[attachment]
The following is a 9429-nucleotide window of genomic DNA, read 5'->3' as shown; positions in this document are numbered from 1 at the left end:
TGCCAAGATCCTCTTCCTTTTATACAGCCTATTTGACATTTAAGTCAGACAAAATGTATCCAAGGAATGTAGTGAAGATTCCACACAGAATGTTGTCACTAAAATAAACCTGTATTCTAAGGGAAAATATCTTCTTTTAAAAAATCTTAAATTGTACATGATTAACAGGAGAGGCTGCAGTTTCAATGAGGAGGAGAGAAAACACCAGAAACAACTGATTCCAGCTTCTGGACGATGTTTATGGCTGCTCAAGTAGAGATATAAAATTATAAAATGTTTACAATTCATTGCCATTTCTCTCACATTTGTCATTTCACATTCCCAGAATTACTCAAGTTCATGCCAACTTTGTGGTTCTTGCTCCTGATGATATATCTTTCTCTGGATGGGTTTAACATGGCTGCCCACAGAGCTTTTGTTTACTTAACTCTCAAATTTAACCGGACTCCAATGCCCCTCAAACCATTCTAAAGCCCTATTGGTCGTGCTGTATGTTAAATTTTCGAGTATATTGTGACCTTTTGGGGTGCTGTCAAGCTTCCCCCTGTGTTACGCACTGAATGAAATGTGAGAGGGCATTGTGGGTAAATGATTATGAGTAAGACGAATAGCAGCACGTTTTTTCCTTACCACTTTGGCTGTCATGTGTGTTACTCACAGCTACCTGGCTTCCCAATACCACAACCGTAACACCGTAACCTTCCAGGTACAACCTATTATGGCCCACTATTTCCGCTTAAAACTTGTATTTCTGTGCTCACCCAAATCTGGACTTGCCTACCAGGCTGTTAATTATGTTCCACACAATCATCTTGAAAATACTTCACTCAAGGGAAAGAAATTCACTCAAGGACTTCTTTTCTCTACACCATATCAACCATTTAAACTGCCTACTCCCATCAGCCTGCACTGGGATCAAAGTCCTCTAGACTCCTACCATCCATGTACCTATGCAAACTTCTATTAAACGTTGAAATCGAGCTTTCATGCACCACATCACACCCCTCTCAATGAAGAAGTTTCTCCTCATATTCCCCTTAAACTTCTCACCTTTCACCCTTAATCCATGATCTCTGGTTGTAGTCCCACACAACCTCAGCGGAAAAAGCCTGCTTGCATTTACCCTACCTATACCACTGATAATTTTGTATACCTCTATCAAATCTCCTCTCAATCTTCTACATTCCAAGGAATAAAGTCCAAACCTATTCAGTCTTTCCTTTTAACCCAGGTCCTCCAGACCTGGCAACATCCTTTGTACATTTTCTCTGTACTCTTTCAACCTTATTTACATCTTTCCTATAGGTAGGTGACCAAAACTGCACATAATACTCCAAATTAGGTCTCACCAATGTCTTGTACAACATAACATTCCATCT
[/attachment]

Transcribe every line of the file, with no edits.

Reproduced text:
The following is a 9429-nucleotide window of genomic DNA, read 5'->3' as shown; positions in this document are numbered from 1 at the left end:
TGCCAAGATCCTCTTCCTTTTATACAGCCTATTTGACATTTAAGTCAGACAAAATGTATCCAAGGAATGTAGTGAAGATTCCACACAGAATGTTGTCACTAAAATAAACCTGTATTCTAAGGGAAAATATCTTCTTTTAAAAAATCTTAAATTGTACATGATTAACAGGAGAGGCTGCAGTTTCAATGAGGAGGAGAGAAAACACCAGAAACAACTGATTCCAGCTTCTGGACGATGTTTATGGCTGCTCAAGTAGAGATATAAAATTATAAAATGTTTACAATTCATTGCCATTTCTCTCACATTTGTCATTTCACATTCCCAGAATTACTCAAGTTCATGCCAACTTTGTGGTTCTTGCTCCTGATGATATATCTTTCTCTGGATGGGTTTAACATGGCTGCCCACAGAGCTTTTGTTTACTTAACTCTCAAATTTAACCGGACTCCAATGCCCCTCAAACCATTCTAAAGCCCTATTGGTCGTGCTGTATGTTAAATTTTCGAGTATATTGTGACCTTTTGGGGTGCTGTCAAGCTTCCCCCTGTGTTACGCACTGAATGAAATGTGAGAGGGCATTGTGGGTAAATGATTATGAGTAAGACGAATAGCAGCACGTTTTTTCCTTACCACTTTGGCTGTCATGTGTGTTACTCACAGCTACCTGGCTTCCCAATACCACAACCGTAACACCGTAACCTTCCAGGTACAACCTATTATGGCCCACTATTTCCGCTTAAAACTTGTATTTCTGTGCTCACCCAAATCTGGACTTGCCTACCAGGCTGTTAATTATGTTCCACACAATCATCTTGAAAATACTTCACTCAAGGGAAAGAAATTCACTCAAGGACTTCTTTTCTCTACACCATATCAACCATTTAAACTGCCTACTCCCATCAGCCTGCACTGGGATCAAAGTCCTCTAGACTCCTACCATCCATGTACCTATGCAAACTTCTATTAAACGTTGAAATCGAGCTTTCATGCACCACATCACACCCCTCTCAATGAAGAAGTTTCTCCTCATATTCCCCTTAAACTTCTCACCTTTCACCCTTAATCCATGATCTCTGGTTGTAGTCCCACACAACCTCAGCGGAAAAAGCCTGCTTGCATTTACCCTACCTATACCACTGATAATTTTGTATACCTCTATCAAATCTCCTCTCAATCTTCTACATTCCAAGGAATAAAGTCCAAACCTATTCAGTCTTTCCTTTTAACCCAGGTCCTCCAGACCTGGCAACATCCTTTGTACATTTTCTCTGTACTCTTTCAACCTTATTTACATCTTTCCTATAGGTAGGTGACCAAAACTGCACATAATACTCCAAATTAGGTCTCACCAATGTCTTGTACAACATAACATTCCATCT